- He was supported by many Afghan nobles in Bihar but had lately been forced to seek refuge with the Sultan of Bengal, his ally.
- Sultan Mahmud Lodi, the brother of the late Sultan Ibrahim Lodi and the representative of the Lodi dynasty of Delhi whom the great body of the Pathans had now united to support in his claims not on Bihar merely, but on Delhi itself.
Babur informed of the real state of affairs continued his march down the banks of the Ganges. In passing Karra, he was magnificently entertained by Sultan Jalal ud-Din Sherki, the prince whose pretensions he favoured and on whom he bestowed the nominal command of a division of his army. When he had made a march or two below that city the effects of his activity became visible. He learned that Sultan Mahmud Lodi, who had recently advanced to Chunar and even made an assault upon it, had no sooner received certain information of the Emperor’s approach than filled with consternation he raised the siege and retreated in confusion and that Sher Shah Suri had in like manner abandoned Benares and recrossed the river with such precipitation that two of his boats were lost in the passage.
The imperial army having reached Allahabad where the Ganges and Yamuna rivers unite, their streams began on 10 March 1529 to cross the latter river to Priag whence Babur proceeded by Chunar, Benares and Ghazipur hastening to attack Sultan Mahmud who had now taken a position behind the Son River. At Ghazipur, Mahmud Khan Lohani, an Afghan of influence, came and submitted to him and while yet near the same place Sultan Jalal ud-Din Khan Lohani the expelled prince and still one of the competitors for the throne of Bihar, Sher Shah Suri the future sovereign of Delhi and other Afghans of influence sent to tender their submission. This amounted to a breaking up of the Lohani dynasty of Bihar leaving only Sultan Mahmud Lodi and his adherents to be combated.
Babur now proceeded to cross the Kermnas and encamped beyond Chousa (that was to become celebrated by the calamity of his son) and Baksara or Buxar. Marching thence he found that Sultan Mahmud whose army had been daily suffering from defection and who had been lying not far off attended by only 2000 men had retired with precipitation on the approach of an advanced party of the imperial army had been pursued and several of his men slain. He also now took refuge with the army of Bengal which had crossed the Ganges probably in the intention of cooperating with him. Babur proceeded to the district of Ari in Bihar lying between the Ganges and the Son River at their confluence where he invested Muhammad Zaman Mirza with the government of Bihar and fixed the revenue to be paid out of that province. The Emperor had now arrived opposite to where the Ghaghara River (also called Gogra in some texts) joins the Ganges from the north east and where apparently the kingdom of Bengal commenced on the left bank of that river. Here he learned that Sultan Mahmud Lodi was in the Bengal camp at the junction of the two rivers with a body of Afghans and that when he and his followers wished to remove their families and baggage they were not permitted by the Bengalis probably wishing to retain them as hostages Sultan Jalal ud-Din Khan Lohani his rival who had lately sent his submission to Babur was in like manner hindered from departing in consequence of which he had come to blows with the Bengalis had effected a passage over the Ganges into Bihar with his followers and was on his march to join the imperial army. The Emperor therefore who considered that the position of the army of Bengal and the conduct of its leaders had violated their neutrality prepared to call them to account. Nusrat Shah, the Sultan of Bengal had recovered some of his lost territories from the Pathans after the collapse of the Delhi Sultanate.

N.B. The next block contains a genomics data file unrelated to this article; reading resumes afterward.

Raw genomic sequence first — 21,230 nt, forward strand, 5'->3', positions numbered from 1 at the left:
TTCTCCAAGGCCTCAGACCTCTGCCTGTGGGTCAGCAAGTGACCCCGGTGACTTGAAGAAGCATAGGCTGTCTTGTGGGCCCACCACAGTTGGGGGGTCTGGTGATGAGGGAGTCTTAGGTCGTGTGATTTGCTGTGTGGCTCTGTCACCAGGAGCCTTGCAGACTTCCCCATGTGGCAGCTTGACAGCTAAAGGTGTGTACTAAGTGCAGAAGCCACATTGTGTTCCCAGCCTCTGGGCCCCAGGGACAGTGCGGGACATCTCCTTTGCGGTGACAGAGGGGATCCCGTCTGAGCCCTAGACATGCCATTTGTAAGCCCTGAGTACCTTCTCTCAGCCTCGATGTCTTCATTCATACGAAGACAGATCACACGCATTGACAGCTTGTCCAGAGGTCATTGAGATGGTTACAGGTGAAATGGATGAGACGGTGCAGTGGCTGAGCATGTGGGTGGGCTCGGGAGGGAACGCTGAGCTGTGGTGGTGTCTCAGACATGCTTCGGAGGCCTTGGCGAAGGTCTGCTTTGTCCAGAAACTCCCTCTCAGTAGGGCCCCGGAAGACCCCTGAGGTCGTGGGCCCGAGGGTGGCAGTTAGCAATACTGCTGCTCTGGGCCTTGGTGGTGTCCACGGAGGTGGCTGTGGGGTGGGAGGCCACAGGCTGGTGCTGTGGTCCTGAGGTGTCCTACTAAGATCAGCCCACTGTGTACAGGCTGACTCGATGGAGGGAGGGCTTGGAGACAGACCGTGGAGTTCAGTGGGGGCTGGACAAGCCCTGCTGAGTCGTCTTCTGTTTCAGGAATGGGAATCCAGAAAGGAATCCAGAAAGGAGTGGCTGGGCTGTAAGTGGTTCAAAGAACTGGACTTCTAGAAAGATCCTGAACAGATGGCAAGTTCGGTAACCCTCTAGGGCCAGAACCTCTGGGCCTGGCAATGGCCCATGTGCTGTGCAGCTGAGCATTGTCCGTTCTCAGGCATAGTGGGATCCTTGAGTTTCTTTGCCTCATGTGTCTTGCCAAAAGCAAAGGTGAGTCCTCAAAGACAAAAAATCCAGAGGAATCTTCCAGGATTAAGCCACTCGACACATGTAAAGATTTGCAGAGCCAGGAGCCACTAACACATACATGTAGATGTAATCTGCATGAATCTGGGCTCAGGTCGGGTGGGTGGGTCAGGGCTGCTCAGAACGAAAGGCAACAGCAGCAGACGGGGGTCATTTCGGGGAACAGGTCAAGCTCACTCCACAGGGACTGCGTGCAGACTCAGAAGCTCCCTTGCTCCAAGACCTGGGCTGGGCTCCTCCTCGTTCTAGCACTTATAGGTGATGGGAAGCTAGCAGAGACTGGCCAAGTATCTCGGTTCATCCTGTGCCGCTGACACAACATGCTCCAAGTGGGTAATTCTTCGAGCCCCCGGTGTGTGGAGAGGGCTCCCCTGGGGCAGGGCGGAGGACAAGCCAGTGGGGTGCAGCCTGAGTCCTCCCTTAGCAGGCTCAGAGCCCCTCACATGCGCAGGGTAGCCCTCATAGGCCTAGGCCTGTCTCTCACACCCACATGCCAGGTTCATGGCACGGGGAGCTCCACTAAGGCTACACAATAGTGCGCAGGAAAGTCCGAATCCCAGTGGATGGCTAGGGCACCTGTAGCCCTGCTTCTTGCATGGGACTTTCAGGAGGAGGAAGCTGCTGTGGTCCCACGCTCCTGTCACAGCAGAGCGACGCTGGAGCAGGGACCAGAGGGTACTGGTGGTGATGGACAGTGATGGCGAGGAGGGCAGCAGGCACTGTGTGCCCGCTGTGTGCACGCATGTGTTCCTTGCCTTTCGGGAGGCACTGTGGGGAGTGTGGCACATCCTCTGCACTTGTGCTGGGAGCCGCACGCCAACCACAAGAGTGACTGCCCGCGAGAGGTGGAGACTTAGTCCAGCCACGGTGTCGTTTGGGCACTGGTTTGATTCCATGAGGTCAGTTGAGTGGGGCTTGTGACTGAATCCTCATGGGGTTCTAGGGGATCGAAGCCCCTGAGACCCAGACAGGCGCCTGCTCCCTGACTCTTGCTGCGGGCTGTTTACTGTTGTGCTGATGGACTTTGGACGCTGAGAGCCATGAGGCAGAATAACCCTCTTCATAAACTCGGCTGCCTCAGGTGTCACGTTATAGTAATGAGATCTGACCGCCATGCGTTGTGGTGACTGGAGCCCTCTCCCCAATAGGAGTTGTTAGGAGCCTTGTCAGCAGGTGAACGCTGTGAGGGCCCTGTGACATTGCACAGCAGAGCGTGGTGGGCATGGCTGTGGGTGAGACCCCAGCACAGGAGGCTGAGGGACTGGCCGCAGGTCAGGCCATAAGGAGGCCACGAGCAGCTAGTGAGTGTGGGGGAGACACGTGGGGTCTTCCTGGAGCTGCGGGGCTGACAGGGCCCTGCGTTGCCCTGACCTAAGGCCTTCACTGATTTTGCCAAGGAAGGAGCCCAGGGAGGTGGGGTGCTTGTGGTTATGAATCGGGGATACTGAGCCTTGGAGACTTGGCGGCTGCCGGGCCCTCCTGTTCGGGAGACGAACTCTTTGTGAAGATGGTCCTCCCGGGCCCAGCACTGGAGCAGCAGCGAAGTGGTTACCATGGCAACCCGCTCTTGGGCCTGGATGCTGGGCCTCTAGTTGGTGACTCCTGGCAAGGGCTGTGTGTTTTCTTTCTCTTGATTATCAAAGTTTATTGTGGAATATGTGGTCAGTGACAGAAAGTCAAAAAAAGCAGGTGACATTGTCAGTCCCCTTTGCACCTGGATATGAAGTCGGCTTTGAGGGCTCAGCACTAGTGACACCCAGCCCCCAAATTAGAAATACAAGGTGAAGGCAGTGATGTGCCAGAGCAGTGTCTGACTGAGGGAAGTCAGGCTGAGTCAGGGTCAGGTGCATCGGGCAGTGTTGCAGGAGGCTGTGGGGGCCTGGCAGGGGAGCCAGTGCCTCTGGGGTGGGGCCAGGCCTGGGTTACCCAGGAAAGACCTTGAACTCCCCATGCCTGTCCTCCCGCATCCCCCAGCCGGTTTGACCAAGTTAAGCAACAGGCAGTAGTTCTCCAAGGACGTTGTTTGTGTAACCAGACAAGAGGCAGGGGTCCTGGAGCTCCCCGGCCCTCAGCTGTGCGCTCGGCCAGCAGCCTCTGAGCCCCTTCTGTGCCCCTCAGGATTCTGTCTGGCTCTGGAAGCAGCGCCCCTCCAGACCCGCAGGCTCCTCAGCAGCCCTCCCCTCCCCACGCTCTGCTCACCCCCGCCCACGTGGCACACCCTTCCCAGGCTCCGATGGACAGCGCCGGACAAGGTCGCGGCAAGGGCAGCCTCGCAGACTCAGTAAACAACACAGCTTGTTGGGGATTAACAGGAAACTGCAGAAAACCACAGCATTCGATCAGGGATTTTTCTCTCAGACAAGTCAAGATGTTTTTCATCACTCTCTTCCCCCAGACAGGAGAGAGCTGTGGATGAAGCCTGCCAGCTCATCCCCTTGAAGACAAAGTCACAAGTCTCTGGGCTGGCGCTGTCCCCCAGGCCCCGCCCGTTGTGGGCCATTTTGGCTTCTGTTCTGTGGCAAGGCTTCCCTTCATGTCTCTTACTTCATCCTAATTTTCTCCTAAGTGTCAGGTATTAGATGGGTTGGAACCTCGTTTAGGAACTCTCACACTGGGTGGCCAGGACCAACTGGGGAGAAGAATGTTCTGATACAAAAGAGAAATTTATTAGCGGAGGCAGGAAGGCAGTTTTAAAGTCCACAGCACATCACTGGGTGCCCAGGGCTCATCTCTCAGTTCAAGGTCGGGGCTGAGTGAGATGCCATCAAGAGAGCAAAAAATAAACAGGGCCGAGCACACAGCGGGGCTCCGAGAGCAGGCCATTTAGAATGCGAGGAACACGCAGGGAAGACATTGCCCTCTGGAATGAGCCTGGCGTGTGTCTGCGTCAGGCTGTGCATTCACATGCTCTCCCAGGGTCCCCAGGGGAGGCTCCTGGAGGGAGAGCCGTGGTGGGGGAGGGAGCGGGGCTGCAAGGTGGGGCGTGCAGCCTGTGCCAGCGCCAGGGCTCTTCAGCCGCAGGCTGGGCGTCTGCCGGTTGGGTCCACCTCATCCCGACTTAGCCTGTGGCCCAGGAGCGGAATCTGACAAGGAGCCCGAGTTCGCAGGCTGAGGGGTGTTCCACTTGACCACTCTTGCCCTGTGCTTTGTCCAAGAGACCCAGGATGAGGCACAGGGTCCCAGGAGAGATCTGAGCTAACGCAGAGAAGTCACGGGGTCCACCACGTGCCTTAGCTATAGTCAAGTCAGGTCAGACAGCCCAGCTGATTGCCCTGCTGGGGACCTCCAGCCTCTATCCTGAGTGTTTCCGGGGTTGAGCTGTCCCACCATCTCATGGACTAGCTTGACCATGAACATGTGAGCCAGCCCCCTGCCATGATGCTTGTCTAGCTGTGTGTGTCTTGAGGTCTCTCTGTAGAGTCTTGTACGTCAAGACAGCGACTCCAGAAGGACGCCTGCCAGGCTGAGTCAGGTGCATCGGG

Babur found the army of Kherid, as the Bengal army was called, lying between what is at present the territory of Saran in the north. It was encamped near the junction of the Ganges and the Ghaghara River so as to be able to defend both the course of the Ghaghara River and the left bank of the Ganges after the union of the two rivers. He discovered too that the Bengali generals had collected about 100-150 vessels on their side of the stream by means of which they were able at once to hinder the passage of an enemy and to facilitate their own. Such an army he could not safely leave behind especially as the troops of Baban and Bayezid had also taken refuge upon and in strength occupied the upper course of the Ghaghra River. He was indeed at peace with Bengal but the shelter afforded to his flying enemy the position of the Kherid army and the equivocal conduct of its leaders made it indispensable that he should have a categorical declaration as to the disposition and intention of the Bengali government. He, therefore, dispatched an envoy to Nusrat Shah, the Sultan of Bengal.